With the finish line nearing in the 2004 Kentucky Derby, trainer Rick Violette liked what he was seeing. His horse, Read the Footnotes, was in a perfect striking position, striding comfortably. And his jockey hadn’t yet moved a knuckle to demand more.
Violette could all but smell the roses that awaited the winner.
“The hair stood on the back of my neck,” Violette recalled.
But in the final half mile, Read the Footnotes slowed as Smarty Jones dashed under the wire first. It turned out that Read the Footnotes sustained a knee injury and never raced again.
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“His knee got him beat, which was a shame,” the trainer said.
Violette has his fingers crossed that his latest 3-year-old charge — Upstart — delivers the winning performance that eluded Read the Footnotes come the May 6 Derby.
The New York-bred colt could take another step in that direction in Saturday’s $400,000 Fountain of Youth Stakes at Gulfstream Park. The Fountain of Youth is a traditional mile marker on the road to the Triple Crown, and Upstart, coming off an impressive victory last month in the Holy Bull Stakes, is favored to return to the winner’s circle.
“We ran fast four weeks ago,” Violette said of Upstart’s 5 1/2-length victory in the Holy Bull. “He’s ready to run fast again.”
Even though Violette said Upstart is an intelligent horse, he’s taking no chances with any unforeseen mishaps. He shipped the horse to Gulfstream on Thursday from his training headquarters in Boynton Beach just to have him stand in the paddock and acclimate to the surroundings. He also intended to put him on a van and give him a “ride to nowhere,” just to get used to the experience. He will be vanning down to Hallandale Beach on race day.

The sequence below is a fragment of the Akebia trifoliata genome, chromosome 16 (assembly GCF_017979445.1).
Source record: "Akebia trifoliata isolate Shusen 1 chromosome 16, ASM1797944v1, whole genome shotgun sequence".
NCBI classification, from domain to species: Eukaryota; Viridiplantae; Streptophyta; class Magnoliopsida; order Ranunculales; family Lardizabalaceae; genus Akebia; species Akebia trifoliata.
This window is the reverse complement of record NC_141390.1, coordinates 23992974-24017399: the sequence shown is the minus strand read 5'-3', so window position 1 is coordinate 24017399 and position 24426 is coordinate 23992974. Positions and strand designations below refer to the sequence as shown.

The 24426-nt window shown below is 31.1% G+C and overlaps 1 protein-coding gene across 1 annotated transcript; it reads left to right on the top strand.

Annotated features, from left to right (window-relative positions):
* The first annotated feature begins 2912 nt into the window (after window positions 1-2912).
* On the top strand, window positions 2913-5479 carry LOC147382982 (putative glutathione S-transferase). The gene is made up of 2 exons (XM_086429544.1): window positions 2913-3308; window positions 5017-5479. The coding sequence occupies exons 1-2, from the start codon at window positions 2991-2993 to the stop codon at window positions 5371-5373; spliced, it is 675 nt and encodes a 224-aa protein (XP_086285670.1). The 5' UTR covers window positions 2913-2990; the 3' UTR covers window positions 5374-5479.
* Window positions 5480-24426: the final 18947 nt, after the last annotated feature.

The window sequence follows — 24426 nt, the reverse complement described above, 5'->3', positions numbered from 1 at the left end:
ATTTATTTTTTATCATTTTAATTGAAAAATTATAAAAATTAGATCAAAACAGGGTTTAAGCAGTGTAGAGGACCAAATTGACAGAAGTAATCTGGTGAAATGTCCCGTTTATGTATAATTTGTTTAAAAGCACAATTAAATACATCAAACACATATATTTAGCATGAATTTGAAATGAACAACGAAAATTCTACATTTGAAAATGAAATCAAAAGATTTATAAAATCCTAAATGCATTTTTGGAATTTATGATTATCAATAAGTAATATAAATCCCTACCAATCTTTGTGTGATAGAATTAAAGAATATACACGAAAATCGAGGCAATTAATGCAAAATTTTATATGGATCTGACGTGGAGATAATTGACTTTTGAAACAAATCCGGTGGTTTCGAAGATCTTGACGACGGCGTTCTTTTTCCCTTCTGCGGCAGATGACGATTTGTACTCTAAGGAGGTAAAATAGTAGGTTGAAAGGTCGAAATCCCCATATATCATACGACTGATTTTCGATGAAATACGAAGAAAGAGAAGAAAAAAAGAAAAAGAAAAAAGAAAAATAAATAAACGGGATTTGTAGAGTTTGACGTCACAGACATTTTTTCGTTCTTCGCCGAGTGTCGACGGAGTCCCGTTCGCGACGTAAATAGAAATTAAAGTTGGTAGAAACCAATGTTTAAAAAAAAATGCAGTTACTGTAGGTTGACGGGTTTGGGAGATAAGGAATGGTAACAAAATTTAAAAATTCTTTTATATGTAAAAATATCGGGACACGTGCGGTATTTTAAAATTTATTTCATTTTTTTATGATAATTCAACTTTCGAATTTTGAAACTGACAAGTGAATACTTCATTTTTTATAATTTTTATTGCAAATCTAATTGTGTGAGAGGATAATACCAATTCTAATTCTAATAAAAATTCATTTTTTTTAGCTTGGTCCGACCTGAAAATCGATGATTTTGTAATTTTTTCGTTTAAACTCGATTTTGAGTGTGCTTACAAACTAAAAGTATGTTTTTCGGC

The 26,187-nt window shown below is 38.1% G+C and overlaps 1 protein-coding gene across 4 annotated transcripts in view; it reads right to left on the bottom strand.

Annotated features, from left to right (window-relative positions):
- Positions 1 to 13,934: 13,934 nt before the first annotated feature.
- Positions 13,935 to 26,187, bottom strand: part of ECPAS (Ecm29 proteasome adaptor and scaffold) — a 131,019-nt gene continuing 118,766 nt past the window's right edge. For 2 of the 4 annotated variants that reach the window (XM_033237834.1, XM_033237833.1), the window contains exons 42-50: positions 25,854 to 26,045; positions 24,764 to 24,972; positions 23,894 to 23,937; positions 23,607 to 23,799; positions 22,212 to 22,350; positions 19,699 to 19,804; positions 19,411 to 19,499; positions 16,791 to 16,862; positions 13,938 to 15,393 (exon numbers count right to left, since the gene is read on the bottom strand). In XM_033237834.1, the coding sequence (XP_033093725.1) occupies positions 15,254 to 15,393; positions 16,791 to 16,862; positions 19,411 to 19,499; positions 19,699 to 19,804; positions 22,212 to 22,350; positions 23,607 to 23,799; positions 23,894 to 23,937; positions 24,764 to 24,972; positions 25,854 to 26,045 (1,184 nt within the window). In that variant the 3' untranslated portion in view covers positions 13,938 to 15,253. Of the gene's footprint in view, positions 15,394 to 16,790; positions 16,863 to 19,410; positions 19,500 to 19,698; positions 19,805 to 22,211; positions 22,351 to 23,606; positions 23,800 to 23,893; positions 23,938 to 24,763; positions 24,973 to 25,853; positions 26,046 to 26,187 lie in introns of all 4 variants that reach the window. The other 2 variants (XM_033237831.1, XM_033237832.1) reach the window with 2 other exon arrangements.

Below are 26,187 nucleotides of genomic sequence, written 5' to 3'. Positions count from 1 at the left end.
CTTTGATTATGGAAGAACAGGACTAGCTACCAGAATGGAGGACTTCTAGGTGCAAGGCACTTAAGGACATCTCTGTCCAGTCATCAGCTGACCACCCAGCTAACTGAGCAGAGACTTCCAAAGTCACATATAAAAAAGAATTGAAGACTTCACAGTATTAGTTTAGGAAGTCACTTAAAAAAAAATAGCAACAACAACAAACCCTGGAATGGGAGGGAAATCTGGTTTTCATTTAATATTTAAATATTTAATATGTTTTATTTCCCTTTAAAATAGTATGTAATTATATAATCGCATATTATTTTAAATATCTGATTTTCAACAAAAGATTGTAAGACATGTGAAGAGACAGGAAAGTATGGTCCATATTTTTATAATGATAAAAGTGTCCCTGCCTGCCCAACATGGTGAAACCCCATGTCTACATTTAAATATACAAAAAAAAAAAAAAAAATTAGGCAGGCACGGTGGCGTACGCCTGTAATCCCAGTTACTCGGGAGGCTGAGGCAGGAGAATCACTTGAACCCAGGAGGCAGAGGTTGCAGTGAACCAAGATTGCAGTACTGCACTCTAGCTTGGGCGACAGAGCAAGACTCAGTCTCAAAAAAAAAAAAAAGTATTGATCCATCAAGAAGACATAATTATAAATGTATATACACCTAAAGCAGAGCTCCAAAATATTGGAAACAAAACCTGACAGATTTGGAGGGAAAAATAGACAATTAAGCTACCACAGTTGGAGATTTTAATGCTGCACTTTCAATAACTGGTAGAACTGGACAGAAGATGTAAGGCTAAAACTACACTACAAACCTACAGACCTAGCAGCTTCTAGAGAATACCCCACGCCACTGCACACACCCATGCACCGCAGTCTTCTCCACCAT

“We just put him on the van for 45 minutes or an hour,” Violette said. “You don’t want to go, ‘I wish, I coulda, shoulda.’ You do it all before and live with what happens afterward.”
Violette said, though, that Upstart doesn’t require a lot of fiddling.
“Trainers are always tempted to tinker,” he said. “We’re always tinkering. He’s doing so good, there isn’t much to tinker with.”
The other day, Violette said Upstart was out for his morning training regimen when horses sprang out of a nearby starting gate. They thought the noise might startle Upstart.
“He didn’t pay any attention,” Violette said. “There was a bird flying above, and he looked at the bird. He could care less about the gate and the clatter and the bell, and all that stuff.”
A field of seven challengers are set to take on Upstart in the 1 1/16-mile event, a prelude to the Florida Derby in March. Chief among those is Frosted, the horse that ran second to Upstart in the Holy Bull as the 3-2 favorite.
The top four finishers from the Holy Bull are entered.
For Upstart to prevail again, Violette said: “He doesn’t have to run his A game. He doesn’t have to run his A-plus-plus game. We’re in a good spot with a very talented horse that’s doing well.”
The goal is to not only win on Saturday but also to continue winning all the way to the Kentucky Derby and beyond.
“It’s the first Saturday in May and onward,” Violette said. “The career doesn’t end after the first Saturday in May. There’s a race [Preakness] two weeks later, and three weeks after that [Belmont Stakes]. It’s a long year. It’s February and you’re trying to leave some juice in the lemon.”
For Violette, a dream scenario would be for Upstart to wind up in the same threatening position Read the Footnotes was in 11 years ago. It’s the outcome that he wishes to be different.
“If you can get me to the half-mile pole in that frame, with a jockey that hasn’t asked him to run yet, I’ll sign up for it today and just depend on the health of the horse from the half-mile pole home,” Violette said. “I’ll take that any day.”